need the run-time check to make sure that of
X is bonded to Y then Y is bonded to X.  That's
why I have the connections done in the Bond

The dictionary way is clever in how you repeat
occurances to mean the bond type.  I mentioned the
PDB format earlier.  It doesn't have bond types,
but there is a similar hack to add it by counting
how many times two atoms are CONECT'ed.

But it doesn't work for at least two reasons.
First, some bonds have partial bond order.
Aromatic bonds are sometimes said to have a
bond order of 1.5.  To support this, you'll end
up having to encode it as, say, "4 repeats means
aromatic bond".  Second, you can only store
one data type.  But bonds can have other properties,
like chirality - is the bond a wedge into or out
of the page?

More useful for what you're doing, you could have a
second parameter called "hcount" which is the number
of hydrogens bonded to the given atom.  That would
reduce the number of atoms you dealt with by about 1/2.

The second doesn't work for the same reason you
don't usually want to use a matrix for the internal
data structure - you end up with a very large
matrix filled with mostly zeros.  (Though if you
do quantum chemisty, which deals with small molecules,
you'll often see these sorts of matrix formats.)

There is another solution you should look at.  There
are so-called "line notations" which represent the
molecule as a string.  To make the data structure,
you write a parser for notation language.

The two most common of these are SMILES and SLN.
I think SMILES is the prettier of the two, so I'll
point you to for the
description and just say SLN is described at  In that case, your formaldehyde
is represented as "C=O" (the hydrogens are implicit).
Benzene is "c1ccccc1".  These are much easier to
read, and take smaller space.

The problem with line notations is it's harder
to write parser for them since not only is the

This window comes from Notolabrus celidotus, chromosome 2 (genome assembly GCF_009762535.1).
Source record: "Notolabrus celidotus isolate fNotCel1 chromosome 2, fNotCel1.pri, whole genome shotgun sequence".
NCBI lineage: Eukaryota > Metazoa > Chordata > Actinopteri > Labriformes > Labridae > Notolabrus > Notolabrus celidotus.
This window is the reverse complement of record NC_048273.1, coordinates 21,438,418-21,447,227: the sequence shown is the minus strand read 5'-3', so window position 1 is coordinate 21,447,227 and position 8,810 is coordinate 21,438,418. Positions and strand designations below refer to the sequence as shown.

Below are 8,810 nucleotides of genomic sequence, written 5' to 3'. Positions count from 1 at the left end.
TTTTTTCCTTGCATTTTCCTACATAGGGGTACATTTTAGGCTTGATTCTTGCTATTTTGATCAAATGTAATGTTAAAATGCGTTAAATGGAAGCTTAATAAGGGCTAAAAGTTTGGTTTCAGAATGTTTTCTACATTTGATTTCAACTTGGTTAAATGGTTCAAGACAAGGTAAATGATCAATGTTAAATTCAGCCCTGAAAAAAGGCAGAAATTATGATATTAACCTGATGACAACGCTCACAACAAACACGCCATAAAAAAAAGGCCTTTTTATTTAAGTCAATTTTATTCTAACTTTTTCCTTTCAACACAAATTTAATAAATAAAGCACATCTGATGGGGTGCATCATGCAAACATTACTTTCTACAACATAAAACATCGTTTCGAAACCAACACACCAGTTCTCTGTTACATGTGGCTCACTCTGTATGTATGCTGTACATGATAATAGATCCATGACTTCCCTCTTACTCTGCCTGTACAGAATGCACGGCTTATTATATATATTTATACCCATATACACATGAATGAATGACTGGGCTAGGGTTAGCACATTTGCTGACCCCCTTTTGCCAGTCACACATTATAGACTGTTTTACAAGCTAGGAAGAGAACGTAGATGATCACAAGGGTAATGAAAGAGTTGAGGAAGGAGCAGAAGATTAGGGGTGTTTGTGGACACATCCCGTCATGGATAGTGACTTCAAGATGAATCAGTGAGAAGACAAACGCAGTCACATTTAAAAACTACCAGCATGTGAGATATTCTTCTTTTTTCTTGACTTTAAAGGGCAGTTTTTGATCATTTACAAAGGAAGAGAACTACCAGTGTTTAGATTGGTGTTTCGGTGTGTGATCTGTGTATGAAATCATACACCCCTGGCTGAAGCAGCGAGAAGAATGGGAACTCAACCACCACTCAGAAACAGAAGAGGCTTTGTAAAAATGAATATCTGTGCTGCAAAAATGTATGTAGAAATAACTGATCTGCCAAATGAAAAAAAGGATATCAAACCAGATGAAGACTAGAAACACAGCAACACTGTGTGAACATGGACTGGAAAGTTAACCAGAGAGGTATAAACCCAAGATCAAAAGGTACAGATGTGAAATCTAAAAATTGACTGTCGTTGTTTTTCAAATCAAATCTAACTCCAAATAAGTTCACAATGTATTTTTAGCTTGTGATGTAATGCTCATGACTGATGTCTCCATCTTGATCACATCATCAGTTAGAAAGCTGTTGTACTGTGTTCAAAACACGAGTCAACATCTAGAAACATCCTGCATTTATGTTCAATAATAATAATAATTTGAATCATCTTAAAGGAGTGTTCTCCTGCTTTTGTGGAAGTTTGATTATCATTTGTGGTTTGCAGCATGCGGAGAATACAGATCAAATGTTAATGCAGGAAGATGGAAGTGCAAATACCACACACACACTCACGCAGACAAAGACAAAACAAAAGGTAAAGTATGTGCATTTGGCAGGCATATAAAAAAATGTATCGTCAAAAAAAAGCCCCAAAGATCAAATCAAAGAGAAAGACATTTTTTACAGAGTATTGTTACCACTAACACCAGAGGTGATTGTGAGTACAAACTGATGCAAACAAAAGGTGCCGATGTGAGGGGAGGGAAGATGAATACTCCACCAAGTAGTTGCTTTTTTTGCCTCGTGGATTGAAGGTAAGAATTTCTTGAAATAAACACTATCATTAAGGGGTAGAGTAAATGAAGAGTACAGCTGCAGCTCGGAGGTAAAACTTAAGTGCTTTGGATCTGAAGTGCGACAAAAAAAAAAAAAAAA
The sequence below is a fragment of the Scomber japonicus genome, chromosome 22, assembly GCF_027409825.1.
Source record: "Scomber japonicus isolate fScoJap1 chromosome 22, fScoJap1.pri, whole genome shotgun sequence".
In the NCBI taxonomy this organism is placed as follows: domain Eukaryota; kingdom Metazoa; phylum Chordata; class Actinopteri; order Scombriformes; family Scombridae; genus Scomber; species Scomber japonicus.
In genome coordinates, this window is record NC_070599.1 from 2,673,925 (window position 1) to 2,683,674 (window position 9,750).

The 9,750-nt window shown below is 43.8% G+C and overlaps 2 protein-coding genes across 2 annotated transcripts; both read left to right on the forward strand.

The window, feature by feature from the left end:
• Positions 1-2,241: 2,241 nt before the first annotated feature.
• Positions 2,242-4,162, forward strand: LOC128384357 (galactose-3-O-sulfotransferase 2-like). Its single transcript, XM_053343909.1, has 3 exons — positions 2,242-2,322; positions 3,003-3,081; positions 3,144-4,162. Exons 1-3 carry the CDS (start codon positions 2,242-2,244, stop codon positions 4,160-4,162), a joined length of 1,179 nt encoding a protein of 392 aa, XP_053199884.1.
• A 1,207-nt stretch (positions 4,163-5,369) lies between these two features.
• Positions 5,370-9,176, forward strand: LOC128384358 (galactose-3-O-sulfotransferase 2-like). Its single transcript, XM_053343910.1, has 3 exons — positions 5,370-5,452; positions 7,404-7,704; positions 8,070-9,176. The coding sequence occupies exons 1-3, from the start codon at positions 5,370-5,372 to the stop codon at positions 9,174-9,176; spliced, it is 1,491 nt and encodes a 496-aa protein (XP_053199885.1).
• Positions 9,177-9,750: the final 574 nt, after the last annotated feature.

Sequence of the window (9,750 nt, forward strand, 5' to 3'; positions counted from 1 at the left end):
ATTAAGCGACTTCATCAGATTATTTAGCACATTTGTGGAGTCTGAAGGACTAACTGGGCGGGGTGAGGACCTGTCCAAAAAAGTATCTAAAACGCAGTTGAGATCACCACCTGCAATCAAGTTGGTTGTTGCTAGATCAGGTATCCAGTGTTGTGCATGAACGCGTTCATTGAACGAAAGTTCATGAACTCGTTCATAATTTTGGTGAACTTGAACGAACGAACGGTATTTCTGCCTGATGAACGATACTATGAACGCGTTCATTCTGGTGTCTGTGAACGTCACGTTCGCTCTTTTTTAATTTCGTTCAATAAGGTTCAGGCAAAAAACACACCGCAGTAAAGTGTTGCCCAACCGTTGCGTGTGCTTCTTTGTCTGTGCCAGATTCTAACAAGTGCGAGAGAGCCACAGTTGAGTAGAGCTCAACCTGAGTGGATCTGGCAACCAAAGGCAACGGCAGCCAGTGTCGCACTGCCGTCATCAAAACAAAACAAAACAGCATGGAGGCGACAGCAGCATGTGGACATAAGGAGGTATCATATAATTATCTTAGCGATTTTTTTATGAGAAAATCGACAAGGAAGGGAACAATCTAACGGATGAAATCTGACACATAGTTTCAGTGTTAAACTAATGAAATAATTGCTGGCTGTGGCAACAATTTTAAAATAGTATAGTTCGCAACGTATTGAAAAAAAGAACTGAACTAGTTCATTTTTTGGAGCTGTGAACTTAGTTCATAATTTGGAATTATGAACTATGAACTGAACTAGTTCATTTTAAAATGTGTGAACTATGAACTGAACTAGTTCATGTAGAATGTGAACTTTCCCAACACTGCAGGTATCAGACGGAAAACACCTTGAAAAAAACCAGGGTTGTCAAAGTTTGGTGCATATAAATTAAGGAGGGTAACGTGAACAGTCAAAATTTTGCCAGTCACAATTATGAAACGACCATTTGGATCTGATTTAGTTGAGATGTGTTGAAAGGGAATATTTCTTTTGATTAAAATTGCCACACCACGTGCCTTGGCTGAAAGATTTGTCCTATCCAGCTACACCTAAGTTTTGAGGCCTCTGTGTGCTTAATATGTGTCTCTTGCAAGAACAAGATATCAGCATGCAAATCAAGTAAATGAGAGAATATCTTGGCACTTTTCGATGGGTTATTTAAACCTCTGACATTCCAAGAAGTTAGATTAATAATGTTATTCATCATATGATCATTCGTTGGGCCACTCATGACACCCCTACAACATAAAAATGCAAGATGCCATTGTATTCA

language more complicated than file formats like's "mol" format, but they often need more
chemical knowledge, such as knowing that the "C"
in "C=O" really needs two other hydrogens.  It's
also hard to store other information with the
atoms or bonds, like 3D coordinates.

I've been working on a Python interface to the
Daylight toolkit.  This exposes their C-based API
into an object-oriented form.  If you really want
to get into molecular editing, you should take
a look at it.  It's called PyDaylight and more info
is at .
It won't tell you how to write the data structure,
but it does explicitly describe how I think you
should interface to such a structure.

I've also got a partial Python parser for SMILES,
umm, somewhere.  I can't seem to find it now.  It
won't be finished any time soon since I'm working
on other projects.

There's at least one project, Klotho from,
which uses a Prolog description of a molecule.  As
I recall, they build up the molecule not from scratch
but from smaller parts.  But you have to be a chemist
for those parts to make intuitive sense.  Also of
likely interest for you is their database of small
molecules, like aspirin and caffeine.

Interestingly, this is similar to the approach
MMTK uses for describing an animo acid residue.  Those
parts mades sense to me because I worked on proteins,
and because there's only 20 some-odd parts to know.

Going farther afield, most of the academic and commercial
software uses a covalent bond model, where atoms are
connected by bonds.  When you get into more bizarre
chemistry, this breaks down.  For example, you can
have bonds between an atom and a ring system as a whole.
I don't know much about this sort of chemistry.

And then there's quantum chemists who have rather
different views on the subject, since bonds are only
an approximation of wave function densities.

If you want to look at existing code, you should look
at JMol from .. I know Christoph Steinbeck(?) in Germany
is working on it.  Don't have the URL handy and I'm not
connected, but it's described in  It's
a GPL set of chemical software for Java.  Rasmol also
store bond types, and is in C.  There are a few people
working with chemical compounds in Python, but most of
the ones I know of deal with large molecule modeling,
and either don't do bond types or don't have source code
they can make available.

This, by the way, was my description of data structures
of generic molecules.  When you have proteins and DNA,
you have much higher levels of structure, such as chains.
Often people will use a hierarchical data structure for
these "oh, atoms are in residues are in chains", but
this doesn't work.

I can leave that discussion for another time.  :)

Good luck!

                        Andrew Dalke
                        dalke at